Adding a dynamic React page to your classic grails multi-page application

We are developing and maintaining a more than 10 years old classic multi-page application based on the Grails web framework. With the advent of HTML 5 and modern browsers with faster JavaScript engines user expect more and more dynamic and pleasant user experience (UX) from web applications. Our application is used by hundreds of users and our customer expects a stable, familiar and feature-rich experience that continues to improve over time. Something like a complete rewrite of the UI is way out of scope time- and budget-wise.

One of the new feature requests would benefit highly from a client-side JavaScript implementation so we looked at our options. Fortunately it is quite easy to integrate a react app with grails and the gradle build system. So we implemented the new page almost completely as a react app while leaving all the other pages as normal server-side rendered Groovy Server Pages (GSP). The result is quite convincing and opens up a transition path to more and more dynamic client-side pages and perhaps even to the complete transformation to a single-page-application (SPA) in a distant future.

Integrating a React-App into Grails build process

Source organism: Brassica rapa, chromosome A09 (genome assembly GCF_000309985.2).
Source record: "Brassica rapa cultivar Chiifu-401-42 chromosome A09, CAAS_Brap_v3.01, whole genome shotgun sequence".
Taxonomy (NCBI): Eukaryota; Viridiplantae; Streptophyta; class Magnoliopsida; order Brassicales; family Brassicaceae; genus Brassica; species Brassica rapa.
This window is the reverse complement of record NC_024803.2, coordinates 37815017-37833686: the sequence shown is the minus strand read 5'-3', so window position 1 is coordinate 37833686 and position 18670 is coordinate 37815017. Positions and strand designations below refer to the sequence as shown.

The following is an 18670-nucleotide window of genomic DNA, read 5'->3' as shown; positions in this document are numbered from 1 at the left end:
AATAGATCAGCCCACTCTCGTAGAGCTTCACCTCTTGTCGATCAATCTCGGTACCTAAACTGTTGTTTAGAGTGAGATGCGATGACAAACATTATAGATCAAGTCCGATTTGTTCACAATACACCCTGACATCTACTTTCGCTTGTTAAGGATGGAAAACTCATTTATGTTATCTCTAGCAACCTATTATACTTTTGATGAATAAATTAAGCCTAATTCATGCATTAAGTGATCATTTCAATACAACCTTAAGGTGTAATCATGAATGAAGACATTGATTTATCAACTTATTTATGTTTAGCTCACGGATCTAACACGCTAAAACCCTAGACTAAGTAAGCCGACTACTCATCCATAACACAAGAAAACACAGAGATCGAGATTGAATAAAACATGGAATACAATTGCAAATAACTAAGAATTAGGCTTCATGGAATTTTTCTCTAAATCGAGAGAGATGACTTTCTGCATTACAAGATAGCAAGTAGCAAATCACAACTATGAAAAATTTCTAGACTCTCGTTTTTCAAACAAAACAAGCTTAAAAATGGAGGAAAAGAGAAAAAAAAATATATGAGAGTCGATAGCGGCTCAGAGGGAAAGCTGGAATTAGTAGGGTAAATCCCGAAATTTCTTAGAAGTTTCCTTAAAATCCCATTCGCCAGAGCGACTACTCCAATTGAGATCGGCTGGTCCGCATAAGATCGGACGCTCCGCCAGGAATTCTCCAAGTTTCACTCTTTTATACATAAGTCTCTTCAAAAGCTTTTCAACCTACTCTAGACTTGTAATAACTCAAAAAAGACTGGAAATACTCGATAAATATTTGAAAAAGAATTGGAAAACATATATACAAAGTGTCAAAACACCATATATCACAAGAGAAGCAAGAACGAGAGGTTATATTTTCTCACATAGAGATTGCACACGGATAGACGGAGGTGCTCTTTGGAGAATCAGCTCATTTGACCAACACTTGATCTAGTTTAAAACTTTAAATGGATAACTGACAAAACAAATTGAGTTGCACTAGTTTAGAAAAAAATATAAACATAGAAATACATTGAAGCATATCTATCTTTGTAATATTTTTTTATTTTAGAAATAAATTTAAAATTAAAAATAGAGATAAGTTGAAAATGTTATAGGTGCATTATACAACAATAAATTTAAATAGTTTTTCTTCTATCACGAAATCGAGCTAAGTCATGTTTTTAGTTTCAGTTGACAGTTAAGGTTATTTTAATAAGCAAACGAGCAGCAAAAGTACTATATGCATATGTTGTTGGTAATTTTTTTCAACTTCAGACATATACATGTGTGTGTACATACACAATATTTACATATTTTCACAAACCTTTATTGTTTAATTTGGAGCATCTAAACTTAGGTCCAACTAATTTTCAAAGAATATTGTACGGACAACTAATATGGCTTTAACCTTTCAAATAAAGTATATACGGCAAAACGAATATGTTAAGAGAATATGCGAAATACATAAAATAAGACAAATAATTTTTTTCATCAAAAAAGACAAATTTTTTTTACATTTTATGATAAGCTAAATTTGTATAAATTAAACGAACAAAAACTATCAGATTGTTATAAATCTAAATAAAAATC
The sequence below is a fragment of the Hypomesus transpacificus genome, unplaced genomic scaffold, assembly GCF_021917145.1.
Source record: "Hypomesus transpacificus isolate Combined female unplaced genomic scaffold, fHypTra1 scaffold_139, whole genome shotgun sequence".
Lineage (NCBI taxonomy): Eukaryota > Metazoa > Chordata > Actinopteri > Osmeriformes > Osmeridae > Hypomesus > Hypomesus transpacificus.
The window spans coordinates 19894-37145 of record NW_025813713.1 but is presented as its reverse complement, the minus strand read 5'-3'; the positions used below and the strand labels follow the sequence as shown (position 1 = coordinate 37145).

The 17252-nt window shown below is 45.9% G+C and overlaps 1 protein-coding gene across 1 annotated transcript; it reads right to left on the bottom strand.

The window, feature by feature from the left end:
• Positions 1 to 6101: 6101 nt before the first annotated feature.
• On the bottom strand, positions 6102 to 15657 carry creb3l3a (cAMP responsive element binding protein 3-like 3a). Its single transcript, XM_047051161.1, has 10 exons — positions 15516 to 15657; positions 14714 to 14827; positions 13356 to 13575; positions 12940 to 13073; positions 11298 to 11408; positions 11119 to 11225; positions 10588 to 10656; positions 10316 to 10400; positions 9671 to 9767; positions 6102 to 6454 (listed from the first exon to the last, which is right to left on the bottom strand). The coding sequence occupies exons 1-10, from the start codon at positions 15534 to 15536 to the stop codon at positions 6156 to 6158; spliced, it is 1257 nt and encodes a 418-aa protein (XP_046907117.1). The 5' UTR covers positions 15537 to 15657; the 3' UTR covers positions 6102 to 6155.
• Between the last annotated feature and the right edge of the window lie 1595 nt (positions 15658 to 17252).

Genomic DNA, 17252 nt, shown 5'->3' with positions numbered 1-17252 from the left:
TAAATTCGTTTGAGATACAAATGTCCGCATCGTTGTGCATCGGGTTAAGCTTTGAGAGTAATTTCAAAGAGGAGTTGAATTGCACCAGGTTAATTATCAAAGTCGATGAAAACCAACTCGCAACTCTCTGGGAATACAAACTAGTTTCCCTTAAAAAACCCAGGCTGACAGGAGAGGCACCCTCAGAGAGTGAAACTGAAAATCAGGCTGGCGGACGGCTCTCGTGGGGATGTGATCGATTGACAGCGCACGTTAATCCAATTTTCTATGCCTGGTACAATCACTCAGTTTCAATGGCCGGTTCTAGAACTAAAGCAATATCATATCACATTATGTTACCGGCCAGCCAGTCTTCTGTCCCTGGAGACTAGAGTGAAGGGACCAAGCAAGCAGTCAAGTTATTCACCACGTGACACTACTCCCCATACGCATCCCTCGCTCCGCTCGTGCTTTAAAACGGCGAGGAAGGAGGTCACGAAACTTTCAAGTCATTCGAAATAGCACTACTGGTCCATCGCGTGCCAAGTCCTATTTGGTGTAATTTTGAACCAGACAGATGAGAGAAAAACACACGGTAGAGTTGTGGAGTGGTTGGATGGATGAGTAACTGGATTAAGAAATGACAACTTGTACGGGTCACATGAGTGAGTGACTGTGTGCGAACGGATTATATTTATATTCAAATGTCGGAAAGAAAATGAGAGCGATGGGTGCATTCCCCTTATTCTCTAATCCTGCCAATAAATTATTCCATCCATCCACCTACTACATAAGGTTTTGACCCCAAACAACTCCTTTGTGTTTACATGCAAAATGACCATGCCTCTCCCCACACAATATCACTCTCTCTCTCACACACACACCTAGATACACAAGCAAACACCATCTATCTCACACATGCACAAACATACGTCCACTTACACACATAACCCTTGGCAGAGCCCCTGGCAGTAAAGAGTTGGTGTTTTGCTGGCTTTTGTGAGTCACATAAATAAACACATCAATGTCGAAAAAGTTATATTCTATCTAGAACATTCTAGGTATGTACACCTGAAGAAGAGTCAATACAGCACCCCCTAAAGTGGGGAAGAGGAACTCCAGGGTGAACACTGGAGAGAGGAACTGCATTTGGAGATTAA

The Grails react-webpack profile can serve as a great starting point to integrate a react app into an existing grails project. First you create the react app for the new page in the folder src/main/webapp, using the create-react-app scripts for example. Then you need to add a $GRAILS_PROJECT/webpack.config.js to configure webpack appropriately like so:

var path = require('path');

module.exports = {
  entry: './src/main/webapp/index.js',
  output: {
    path: path.join(__dirname, 'grails-app/assets/javascripts'),
    publicPath: '/assets/',
    filename: 'bundle.js'
  },
  module: {
    rules: [
      {
        test: /\.js$/,
        include: path.join(__dirname, 'src/main/webapp'),
        use: {
          loader: 'babel-loader',
          options: {
            presets: ["@babel/preset-env", "@babel/preset-react"],
            plugins: ["transform-class-properties"]
          }
        }
      },
      {
        test: /\.css$/,
        use: [
          'style-loader',
          'css-loader'
        ]
      },
      {
        test: /\.(jpe?g|png|gif|svg)$/i,
        use: {
          loader: 'url-loader?limit=10000&prefix=assets/!img'
        }
      }
    ]
  }
};

The next step is to move the package.json to the $GRAILS_PROJECT directory because we want gradle tasks to take care of building and bundling it as a grails asset. To make this convenient we add some gradle tasks employing yarn to our build.gradle:

buildscript {
    dependencies {
        ...
        classpath "com.moowork.gradle:gradle-node-plugin:1.2.0"
    }
}

...

apply plugin:"com.moowork.node"

...

node {
    version = '12.15.0'
    yarnVersion = '1.22.0'
    distBaseUrl = 'https://nodejs.org/dist'
    download = true
}

task bundle(type: YarnTask, dependsOn: 'yarn') {
    group = 'build'
    description = 'Build the client bundle'
    args = ['run', 'bundle']
}

task webpack(type: YarnTask, dependsOn: 'yarn') {
    group = 'application'
    description = 'Build the client bundle in watch mode'